It was once touted as the world’s slimmest and lightest notebook personal computer. Weighing 2.1 kilograms and just under 3 centimetres thick, the IPC Porta-PC 386SLP3 Notebook Computer was a piece of cutting-edge technology.
Today’s “ultraportable” laptops come in half the size, but when the Porta-PC debuted in 1992, its sleek form and black anodised aluminium casing then stood out amongst its boxy plastic competitors. What many probably didn’t know too -this high-tech product was designed and manufactured entirely in Singapore.
A creation by computer firm IPC Corporation and industrial designer David Chen, the Porta-PC was part of a wave of consumer electronics Singapore made for the world in the 1990s. These rolled out from an Information Technology (IT) industry that arose out of the government’s push for Singapore to ride on the then emerging IT wave. Beginning in 1981, the National Computer Board was set up to implement computerisation in the public service. As this revolution spread to the private sector in the following decade, manufacturers of consumer electronics in Singapore, ranging from multinationals such as Philips, Hewlett-Packard, Motorola and Sony, to local start-ups like IPC and Creative Technology, assembled teams of engineers and industrial designers to invent and manufacture IT products.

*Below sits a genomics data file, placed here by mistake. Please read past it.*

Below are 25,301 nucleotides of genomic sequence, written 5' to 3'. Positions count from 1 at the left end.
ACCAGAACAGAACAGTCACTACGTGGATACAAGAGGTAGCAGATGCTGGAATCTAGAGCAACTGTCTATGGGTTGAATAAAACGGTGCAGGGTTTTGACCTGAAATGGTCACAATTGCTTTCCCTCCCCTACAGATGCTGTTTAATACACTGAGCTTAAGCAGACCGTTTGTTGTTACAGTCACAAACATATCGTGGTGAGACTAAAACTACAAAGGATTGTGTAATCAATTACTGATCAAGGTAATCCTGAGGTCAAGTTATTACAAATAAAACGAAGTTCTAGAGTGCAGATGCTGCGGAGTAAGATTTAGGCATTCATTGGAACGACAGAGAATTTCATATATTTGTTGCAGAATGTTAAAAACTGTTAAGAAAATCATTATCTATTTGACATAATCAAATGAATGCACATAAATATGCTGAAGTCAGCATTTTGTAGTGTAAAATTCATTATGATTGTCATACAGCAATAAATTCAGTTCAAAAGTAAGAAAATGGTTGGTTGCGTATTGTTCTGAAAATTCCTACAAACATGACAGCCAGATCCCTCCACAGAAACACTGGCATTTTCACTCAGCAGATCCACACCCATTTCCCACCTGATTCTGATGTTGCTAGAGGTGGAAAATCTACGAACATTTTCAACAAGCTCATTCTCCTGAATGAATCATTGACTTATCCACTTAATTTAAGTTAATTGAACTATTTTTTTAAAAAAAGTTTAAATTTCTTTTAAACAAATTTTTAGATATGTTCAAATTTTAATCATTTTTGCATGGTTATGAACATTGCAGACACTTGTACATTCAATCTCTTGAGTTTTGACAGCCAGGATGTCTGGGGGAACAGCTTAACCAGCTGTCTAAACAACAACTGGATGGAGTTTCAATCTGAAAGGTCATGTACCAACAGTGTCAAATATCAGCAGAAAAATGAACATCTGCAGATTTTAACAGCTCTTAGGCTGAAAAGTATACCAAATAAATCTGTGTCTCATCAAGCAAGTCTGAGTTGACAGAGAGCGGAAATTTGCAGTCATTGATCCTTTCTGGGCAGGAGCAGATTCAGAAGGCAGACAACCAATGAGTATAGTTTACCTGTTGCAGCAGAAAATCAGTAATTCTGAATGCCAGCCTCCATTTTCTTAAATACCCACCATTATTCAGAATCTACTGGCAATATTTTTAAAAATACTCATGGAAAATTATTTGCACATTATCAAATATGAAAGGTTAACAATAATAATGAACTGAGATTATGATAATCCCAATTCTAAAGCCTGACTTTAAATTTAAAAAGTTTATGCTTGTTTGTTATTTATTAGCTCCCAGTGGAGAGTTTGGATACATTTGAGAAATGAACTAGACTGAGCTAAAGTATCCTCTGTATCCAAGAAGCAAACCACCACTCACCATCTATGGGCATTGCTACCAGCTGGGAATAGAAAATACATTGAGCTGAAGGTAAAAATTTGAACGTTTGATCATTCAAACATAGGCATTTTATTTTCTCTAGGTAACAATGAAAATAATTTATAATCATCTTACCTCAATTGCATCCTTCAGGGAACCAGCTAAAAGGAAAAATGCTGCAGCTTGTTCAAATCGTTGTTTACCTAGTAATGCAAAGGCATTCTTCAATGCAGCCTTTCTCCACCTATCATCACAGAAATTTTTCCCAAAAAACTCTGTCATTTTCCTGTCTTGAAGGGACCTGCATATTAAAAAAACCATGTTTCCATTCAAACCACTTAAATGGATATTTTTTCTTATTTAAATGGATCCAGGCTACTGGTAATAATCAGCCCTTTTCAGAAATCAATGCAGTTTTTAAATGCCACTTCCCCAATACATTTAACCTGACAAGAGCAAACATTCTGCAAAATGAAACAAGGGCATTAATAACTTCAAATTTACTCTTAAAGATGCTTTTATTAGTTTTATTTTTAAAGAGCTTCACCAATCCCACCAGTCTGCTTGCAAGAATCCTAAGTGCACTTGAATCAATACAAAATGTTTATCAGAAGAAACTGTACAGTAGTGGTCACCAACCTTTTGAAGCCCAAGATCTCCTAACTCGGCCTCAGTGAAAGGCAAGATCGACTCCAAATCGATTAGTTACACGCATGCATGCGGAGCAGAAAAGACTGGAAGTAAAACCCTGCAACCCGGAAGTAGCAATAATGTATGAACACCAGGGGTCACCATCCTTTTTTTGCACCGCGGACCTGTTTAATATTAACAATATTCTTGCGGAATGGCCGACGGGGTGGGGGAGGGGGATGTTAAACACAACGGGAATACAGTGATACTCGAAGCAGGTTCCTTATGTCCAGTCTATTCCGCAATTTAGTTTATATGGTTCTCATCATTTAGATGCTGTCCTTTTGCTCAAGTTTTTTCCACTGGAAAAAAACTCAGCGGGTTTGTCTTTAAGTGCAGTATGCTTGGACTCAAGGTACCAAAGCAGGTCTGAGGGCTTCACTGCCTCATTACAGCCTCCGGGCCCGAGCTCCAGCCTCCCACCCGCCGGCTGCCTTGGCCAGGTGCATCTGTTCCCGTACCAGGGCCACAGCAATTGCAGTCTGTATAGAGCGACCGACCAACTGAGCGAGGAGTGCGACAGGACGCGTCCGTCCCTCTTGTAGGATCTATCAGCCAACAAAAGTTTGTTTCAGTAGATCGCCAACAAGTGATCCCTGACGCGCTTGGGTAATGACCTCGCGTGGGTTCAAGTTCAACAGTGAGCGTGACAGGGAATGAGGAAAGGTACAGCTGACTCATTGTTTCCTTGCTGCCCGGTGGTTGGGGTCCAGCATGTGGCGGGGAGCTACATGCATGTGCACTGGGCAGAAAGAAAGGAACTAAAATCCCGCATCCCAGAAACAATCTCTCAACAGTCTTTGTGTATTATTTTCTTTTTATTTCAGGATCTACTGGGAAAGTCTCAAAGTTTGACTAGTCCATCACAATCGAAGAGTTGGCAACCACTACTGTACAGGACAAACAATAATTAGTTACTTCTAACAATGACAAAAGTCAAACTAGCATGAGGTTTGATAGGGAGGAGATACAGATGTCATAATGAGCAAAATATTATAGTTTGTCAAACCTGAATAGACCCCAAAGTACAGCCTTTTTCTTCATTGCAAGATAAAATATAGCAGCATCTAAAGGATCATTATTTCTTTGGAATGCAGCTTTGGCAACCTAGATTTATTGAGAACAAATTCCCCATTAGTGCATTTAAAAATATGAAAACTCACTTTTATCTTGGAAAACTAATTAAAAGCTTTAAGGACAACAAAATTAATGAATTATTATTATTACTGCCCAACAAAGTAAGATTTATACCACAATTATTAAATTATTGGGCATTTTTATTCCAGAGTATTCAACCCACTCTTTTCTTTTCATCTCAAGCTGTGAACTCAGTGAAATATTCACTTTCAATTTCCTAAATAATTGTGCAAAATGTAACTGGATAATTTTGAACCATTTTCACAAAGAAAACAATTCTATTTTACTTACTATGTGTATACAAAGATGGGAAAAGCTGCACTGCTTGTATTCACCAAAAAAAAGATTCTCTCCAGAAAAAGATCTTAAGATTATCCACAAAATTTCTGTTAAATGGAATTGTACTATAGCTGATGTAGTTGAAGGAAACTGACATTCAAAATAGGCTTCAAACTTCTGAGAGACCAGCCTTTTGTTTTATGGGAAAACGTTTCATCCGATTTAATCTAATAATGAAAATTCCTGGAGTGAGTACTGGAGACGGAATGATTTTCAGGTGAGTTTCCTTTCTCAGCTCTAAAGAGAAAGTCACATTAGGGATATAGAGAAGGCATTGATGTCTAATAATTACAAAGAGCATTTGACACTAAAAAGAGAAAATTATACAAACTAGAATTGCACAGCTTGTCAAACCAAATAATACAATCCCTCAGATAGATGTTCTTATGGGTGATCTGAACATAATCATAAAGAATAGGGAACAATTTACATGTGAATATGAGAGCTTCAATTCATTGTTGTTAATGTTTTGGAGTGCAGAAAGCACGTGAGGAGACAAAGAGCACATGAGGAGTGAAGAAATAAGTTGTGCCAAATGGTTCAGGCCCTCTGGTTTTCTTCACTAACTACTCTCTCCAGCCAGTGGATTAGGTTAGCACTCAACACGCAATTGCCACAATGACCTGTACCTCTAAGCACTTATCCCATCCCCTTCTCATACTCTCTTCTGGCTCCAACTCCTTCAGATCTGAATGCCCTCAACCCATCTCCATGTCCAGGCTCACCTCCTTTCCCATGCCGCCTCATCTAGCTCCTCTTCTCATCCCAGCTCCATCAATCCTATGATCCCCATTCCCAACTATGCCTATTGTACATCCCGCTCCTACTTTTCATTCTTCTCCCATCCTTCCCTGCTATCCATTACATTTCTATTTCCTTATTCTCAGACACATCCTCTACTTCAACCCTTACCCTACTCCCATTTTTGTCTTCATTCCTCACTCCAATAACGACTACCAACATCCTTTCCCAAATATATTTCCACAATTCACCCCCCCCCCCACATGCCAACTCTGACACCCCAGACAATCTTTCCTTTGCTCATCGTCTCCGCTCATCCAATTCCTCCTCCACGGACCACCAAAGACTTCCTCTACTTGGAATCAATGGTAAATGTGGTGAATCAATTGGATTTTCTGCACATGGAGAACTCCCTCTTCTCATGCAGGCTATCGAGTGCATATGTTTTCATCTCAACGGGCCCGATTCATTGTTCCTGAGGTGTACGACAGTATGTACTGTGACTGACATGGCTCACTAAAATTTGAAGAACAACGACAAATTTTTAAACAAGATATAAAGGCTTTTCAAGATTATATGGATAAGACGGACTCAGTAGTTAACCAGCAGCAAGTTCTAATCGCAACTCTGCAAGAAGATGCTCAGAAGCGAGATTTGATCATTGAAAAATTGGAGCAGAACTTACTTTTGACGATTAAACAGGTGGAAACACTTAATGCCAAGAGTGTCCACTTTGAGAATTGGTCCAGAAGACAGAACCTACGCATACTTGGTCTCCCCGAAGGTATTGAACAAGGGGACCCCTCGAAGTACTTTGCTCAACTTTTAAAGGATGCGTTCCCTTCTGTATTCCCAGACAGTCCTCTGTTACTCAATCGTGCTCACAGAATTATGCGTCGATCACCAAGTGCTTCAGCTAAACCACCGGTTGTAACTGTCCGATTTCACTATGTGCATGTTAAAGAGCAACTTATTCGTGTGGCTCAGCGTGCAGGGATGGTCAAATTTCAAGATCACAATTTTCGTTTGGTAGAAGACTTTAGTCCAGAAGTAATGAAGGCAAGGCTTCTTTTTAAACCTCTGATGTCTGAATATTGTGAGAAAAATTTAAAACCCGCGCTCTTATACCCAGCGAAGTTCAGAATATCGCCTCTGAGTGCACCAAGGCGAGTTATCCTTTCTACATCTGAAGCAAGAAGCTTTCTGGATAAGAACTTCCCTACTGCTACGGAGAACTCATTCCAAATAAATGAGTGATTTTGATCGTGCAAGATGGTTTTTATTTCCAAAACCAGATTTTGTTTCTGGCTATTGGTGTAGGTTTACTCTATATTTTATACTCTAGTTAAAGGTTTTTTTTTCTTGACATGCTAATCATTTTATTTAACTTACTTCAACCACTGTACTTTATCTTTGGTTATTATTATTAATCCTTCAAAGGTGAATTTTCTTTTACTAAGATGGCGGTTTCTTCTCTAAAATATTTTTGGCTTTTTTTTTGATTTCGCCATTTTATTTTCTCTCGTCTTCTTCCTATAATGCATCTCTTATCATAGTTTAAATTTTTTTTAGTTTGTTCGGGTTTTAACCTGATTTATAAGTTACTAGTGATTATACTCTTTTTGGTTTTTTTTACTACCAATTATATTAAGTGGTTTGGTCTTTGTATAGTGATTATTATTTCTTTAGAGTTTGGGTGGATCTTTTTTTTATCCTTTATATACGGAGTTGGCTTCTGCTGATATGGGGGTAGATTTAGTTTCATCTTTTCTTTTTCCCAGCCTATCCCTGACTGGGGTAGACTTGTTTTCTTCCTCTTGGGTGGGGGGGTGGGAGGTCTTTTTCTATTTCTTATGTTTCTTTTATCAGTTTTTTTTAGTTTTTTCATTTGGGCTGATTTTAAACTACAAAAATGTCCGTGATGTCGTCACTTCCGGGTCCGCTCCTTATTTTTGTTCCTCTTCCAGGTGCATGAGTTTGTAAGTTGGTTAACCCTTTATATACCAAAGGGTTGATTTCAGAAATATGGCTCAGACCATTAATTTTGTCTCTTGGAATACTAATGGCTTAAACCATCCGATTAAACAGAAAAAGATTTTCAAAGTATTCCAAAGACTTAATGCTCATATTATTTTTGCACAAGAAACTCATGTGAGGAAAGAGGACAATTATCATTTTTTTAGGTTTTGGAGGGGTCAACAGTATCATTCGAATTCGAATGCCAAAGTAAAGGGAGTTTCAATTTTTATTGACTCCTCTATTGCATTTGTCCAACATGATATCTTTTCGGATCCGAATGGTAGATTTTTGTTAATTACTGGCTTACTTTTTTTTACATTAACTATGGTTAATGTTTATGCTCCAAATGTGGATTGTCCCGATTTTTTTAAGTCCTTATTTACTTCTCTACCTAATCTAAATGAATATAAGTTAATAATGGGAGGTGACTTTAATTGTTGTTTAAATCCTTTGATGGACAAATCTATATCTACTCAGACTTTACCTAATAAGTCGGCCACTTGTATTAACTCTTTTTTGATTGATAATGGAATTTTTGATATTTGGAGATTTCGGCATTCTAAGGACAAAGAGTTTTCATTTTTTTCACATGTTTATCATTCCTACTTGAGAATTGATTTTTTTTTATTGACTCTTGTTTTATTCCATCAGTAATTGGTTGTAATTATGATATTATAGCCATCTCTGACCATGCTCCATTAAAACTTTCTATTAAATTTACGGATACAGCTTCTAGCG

While David and his consultancy Studio Industrial Design also designed desktop computers, printers and keyboards, he fondly remembers the Porta-PC because it clinched the nation’s then top industry accolade, the Singapore Design Award in 1992.
“I wasn’t thinking of competing (for the world’s slimmest laptop). We were just using our brains to see how to minimise it,” says the industrial designer who returned to Singapore in the late 1970s after studying and working in the United Kingdom. “Now people use titanium… but that time, nobody in the world had done it (use aluminium).”
BY JYNI ONG
The Singapore Graphic Archive is a visual treat for any design enthusiast. Founded in 2011 by Justin Zhuang, the archive is a treasure trove of vintage Singaporean design created before the 2000s. The entire archive, in its web and Instagram form, is solely down to Justin’s interest in his country’s design history.
After writing a book titled Independence: The History of Graphic Design in Singapore since the 1960s, Justin compiled his research into the archive. Collecting material from interviewees, old newspapers, publications and more, the archive highlights beautiful design from matchboxes to bus times guides uncovering Singapore’s rich layers of history, from its colonial past to its economically prosperous present.